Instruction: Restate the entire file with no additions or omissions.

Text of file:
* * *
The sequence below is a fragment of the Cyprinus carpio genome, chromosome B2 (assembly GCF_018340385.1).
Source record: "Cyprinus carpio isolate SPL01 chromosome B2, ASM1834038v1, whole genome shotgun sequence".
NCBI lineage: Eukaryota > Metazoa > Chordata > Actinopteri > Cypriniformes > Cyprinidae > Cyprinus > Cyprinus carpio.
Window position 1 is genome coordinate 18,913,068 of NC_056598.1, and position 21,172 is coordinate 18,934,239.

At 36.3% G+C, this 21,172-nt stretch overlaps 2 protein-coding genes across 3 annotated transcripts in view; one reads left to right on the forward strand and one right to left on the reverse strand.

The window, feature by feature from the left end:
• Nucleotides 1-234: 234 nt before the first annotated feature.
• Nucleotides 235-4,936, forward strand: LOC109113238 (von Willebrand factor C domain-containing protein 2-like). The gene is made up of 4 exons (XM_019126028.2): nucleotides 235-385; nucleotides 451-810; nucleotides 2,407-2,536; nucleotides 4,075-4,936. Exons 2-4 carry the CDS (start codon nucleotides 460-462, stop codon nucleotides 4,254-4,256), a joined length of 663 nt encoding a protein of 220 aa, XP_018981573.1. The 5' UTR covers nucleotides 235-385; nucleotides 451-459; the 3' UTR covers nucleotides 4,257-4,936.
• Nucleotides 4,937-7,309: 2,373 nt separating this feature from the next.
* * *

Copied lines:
The sequence below is a fragment of the Cyprinus carpio genome, chromosome B2 (assembly GCF_018340385.1).
Source record: "Cyprinus carpio isolate SPL01 chromosome B2, ASM1834038v1, whole genome shotgun sequence".
NCBI lineage: Eukaryota > Metazoa > Chordata > Actinopteri > Cypriniformes > Cyprinidae > Cyprinus > Cyprinus carpio.
Window position 1 is genome coordinate 18,913,068 of NC_056598.1, and position 21,172 is coordinate 18,934,239.

At 36.3% G+C, this 21,172-nt stretch overlaps 2 protein-coding genes across 3 annotated transcripts in view; one reads left to right on the forward strand and one right to left on the reverse strand.

The window, feature by feature from the left end:
• Nucleotides 1-234: 234 nt before the first annotated feature.
• Nucleotides 235-4,936, forward strand: LOC109113238 (von Willebrand factor C domain-containing protein 2-like). The gene is made up of 4 exons (XM_019126028.2): nucleotides 235-385; nucleotides 451-810; nucleotides 2,407-2,536; nucleotides 4,075-4,936. Exons 2-4 carry the CDS (start codon nucleotides 460-462, stop codon nucleotides 4,254-4,256), a joined length of 663 nt encoding a protein of 220 aa, XP_018981573.1. The 5' UTR covers nucleotides 235-385; nucleotides 451-459; the 3' UTR covers nucleotides 4,257-4,936.
• Nucleotides 4,937-7,309: 2,373 nt separating this feature from the next.